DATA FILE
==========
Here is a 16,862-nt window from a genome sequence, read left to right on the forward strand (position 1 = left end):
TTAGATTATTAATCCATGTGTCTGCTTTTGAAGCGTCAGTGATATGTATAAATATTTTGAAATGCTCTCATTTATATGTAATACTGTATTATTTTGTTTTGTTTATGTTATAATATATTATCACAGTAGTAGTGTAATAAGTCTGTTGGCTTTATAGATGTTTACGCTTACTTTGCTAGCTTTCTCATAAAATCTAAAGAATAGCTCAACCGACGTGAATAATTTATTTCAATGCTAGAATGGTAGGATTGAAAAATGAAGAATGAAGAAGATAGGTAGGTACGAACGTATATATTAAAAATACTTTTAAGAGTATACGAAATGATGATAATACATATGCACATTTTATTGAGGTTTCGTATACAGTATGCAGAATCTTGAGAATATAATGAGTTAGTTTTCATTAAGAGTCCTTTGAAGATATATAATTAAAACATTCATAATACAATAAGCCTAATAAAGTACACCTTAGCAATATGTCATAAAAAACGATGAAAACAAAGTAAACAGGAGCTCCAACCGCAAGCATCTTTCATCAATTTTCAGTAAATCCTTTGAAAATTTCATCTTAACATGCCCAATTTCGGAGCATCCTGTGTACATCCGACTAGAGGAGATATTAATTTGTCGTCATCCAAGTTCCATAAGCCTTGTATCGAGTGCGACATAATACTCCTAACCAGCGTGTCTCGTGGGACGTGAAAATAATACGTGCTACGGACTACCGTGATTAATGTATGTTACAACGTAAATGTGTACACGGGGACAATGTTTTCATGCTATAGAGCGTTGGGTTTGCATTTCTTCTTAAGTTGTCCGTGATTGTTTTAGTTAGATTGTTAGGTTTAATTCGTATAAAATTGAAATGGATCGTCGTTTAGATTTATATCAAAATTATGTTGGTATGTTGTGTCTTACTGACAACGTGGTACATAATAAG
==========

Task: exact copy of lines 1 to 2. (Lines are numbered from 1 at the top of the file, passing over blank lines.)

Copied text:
Here is a 16,862-nt window from a genome sequence, read left to right on the forward strand (position 1 = left end):
TTAGATTATTAATCCATGTGTCTGCTTTTGAAGCGTCAGTGATATGTATAAATATTTTGAAATGCTCTCATTTATATGTAATACTGTATTATTTTGTTTTGTTTATGTTATAATATATTATCACAGTAGTAGTGTAATAAGTCTGTTGGCTTTATAGATGTTTACGCTTACTTTGCTAGCTTTCTCATAAAATCTAAAGAATAGCTCAACCGACGTGAATAATTTATTTCAATGCTAGAATGGTAGGATTGAAAAATGAAGAATGAAGAAGATAGGTAGGTACGAACGTATATATTAAAAATACTTTTAAGAGTATACGAAATGATGATAATACATATGCACATTTTATTGAGGTTTCGTATACAGTATGCAGAATCTTGAGAATATAATGAGTTAGTTTTCATTAAGAGTCCTTTGAAGATATATAATTAAAACATTCATAATACAATAAGCCTAATAAAGTACACCTTAGCAATATGTCATAAAAAACGATGAAAACAAAGTAAACAGGAGCTCCAACCGCAAGCATCTTTCATCAATTTTCAGTAAATCCTTTGAAAATTTCATCTTAACATGCCCAATTTCGGAGCATCCTGTGTACATCCGACTAGAGGAGATATTAATTTGTCGTCATCCAAGTTCCATAAGCCTTGTATCGAGTGCGACATAATACTCCTAACCAGCGTGTCTCGTGGGACGTGAAAATAATACGTGCTACGGACTACCGTGATTAATGTATGTTACAACGTAAATGTGTACACGGGGACAATGTTTTCATGCTATAGAGCGTTGGGTTTGCATTTCTTCTTAAGTTGTCCGTGATTGTTTTAGTTAGATTGTTAGGTTTAATTCGTATAAAATTGAAATGGATCGTCGTTTAGATTTATATCAAAATTATGTTGGTATGTTGTGTCTTACTGACAACGTGGTACATAATAAG